Let’s be fair about Russian engines

29 12 2014

The Motley Fool just posted an article about Orbital Sciences electing to replace the Soviet-designed and Soviet-built NK-33 engine on its Antares rocket with the Russian-built RD-181, an offshoot of the RD-180 engine currently in use on the Atlas V. The article then went on to speculate about this decision ultimately being a win for SpaceX, an American company that designs and builds its own engines for for its own rockets. I scrolled down to the comments section, which was my mistake, to see lots of people who clearly know nothing of rockets or aerospace engineering, but know they don’t like Russia, pissing on the RD-181.

In any engineering field, knee-jerk reactions are less tolerable than in other, less rigorous fields. When selecting an engine for a rocket, you have to look facts and statistics squarely in the eye and calmly make a logical, justifiable choice. The NK-33, RD-180, and RD-181 are all proven, powerful engines that meet the requirements for their rockets. The only American engine to outperform all Russian/Soviet engines in terms of thrust-to-weight ratio is the Merlin 1D, currently in service on the Falcon 9.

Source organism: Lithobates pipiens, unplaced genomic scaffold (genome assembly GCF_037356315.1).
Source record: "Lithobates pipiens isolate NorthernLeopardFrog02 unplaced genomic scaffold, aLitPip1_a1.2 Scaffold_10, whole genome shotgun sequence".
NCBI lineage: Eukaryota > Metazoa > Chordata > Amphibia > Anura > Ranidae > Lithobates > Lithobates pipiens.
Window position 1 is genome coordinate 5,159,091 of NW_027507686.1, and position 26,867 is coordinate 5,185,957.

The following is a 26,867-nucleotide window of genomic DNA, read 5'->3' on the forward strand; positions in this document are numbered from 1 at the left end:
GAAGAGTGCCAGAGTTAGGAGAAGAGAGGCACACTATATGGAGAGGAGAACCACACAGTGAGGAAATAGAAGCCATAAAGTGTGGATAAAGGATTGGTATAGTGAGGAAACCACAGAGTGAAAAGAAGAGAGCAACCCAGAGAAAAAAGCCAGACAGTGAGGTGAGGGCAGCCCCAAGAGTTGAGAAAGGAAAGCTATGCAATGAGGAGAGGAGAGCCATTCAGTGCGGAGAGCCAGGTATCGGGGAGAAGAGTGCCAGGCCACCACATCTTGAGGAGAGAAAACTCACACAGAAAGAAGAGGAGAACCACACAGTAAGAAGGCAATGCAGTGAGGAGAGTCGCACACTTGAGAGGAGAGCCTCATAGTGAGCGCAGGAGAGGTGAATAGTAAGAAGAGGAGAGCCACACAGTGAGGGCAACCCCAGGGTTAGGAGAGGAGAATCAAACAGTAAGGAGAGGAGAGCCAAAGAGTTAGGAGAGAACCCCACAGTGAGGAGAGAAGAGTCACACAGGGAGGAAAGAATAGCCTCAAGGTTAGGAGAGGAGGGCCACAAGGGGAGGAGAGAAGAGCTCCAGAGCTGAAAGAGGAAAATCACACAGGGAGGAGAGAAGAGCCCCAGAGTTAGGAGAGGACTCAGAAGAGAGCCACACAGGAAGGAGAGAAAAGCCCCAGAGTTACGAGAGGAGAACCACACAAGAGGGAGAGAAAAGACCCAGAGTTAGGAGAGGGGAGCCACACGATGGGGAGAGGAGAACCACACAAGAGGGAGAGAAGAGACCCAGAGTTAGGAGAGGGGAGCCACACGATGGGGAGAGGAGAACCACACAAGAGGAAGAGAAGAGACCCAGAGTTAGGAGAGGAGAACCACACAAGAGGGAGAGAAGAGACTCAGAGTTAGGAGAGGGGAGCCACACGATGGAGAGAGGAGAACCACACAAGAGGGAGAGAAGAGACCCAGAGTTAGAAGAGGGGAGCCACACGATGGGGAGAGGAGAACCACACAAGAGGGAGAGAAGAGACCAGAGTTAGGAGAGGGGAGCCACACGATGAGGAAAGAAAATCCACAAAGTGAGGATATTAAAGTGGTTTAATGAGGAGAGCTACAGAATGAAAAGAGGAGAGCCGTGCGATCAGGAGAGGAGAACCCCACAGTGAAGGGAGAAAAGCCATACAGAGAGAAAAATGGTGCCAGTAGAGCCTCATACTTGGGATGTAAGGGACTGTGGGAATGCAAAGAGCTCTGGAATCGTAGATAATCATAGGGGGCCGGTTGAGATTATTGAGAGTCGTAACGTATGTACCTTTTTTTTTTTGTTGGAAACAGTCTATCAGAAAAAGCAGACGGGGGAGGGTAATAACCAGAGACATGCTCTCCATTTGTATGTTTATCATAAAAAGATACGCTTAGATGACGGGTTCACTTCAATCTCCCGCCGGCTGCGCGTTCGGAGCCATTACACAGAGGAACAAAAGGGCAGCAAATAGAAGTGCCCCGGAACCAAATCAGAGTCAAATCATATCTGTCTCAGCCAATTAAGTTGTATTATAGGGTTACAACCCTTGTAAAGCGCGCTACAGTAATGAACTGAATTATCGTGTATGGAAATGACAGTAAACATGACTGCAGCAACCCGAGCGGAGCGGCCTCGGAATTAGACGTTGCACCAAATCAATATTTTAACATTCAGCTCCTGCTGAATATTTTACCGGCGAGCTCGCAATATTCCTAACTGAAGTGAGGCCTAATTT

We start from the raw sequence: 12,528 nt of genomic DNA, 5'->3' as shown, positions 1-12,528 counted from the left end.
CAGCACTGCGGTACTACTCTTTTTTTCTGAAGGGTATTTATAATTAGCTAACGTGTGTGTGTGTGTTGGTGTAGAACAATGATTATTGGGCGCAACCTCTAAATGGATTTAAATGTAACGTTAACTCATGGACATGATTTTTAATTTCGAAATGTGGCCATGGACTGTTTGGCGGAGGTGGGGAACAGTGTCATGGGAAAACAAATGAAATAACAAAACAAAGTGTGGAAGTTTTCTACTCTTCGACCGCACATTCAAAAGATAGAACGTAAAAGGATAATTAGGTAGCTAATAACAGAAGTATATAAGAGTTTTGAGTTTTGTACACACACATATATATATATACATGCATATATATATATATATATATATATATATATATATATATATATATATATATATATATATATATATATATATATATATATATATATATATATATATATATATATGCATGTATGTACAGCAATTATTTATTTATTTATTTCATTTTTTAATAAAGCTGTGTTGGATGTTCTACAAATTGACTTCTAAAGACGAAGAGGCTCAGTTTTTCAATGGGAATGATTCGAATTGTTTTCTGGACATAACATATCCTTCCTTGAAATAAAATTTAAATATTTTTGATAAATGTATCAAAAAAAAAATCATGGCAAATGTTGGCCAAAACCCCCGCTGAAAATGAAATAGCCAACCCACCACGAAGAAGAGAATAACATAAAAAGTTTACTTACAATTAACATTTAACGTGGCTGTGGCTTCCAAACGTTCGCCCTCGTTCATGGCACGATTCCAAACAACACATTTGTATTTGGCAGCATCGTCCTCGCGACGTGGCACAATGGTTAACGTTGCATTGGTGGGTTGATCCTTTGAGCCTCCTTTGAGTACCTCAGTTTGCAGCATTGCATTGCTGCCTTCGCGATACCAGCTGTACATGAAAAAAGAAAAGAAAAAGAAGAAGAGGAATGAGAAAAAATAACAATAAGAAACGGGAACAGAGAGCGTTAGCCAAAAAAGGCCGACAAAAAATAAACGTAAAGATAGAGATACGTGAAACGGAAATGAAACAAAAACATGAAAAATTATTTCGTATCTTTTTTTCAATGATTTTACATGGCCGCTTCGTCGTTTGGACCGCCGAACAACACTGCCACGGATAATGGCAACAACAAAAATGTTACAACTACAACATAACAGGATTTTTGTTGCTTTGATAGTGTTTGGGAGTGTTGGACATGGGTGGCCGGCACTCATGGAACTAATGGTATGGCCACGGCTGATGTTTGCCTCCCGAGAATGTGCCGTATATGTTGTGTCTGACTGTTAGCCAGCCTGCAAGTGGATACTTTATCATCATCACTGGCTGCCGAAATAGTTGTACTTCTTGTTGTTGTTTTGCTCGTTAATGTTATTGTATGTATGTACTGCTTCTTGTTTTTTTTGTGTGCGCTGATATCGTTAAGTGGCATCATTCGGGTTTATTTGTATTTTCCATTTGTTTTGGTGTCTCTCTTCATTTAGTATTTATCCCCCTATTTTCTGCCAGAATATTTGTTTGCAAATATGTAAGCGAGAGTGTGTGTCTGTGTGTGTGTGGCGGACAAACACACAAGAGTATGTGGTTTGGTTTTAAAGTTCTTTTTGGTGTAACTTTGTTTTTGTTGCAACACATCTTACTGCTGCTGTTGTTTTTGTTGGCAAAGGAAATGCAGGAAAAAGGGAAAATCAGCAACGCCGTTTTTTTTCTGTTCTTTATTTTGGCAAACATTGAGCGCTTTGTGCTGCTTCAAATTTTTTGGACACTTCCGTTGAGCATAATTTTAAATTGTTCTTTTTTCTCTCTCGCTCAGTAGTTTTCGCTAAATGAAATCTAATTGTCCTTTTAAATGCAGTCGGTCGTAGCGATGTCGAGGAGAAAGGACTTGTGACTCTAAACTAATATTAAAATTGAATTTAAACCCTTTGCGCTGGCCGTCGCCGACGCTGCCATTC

Whether Orbital thought they could get a better price on the RD-181 or SpaceX was not interested in selling its engines, I have no idea. The NK-33 is the second-most powerful LOx/kerosene engine in terms of TWR and the RD-181 is the third.

When the modified NK-33s (later renamed AJ-26) were installed on the Antares rocket, both engines had been taken apart, rebuilt, test, fired, and tested again. These were not some chunks of rust that Orbital got for a deal on the Russian black market. These were well engineered, tested, and vetted engines. Unfortunately, you cannot remove every bit of risk from a launch.

I don’t like what Russia has been doing to its neighbors, Ukraine in particular. I don’t like that they make so much money off oil and gas any more than we use lots of oil and gas. I think there were managerial oversights during the Shuttle-Mir program. I, like most Americans, have reasons to not completely trust Russia. However, feelings mean nothing when you are staring at specs and data and trying to make an engineering decision.

If you are an American and you want us to have better, more powerful, more efficient, and more reliable engines than the Russians, go out and build them. Otherwise, shut up about it and accept that Orbital made the best decisions they could and that’s all we can expect of anyone.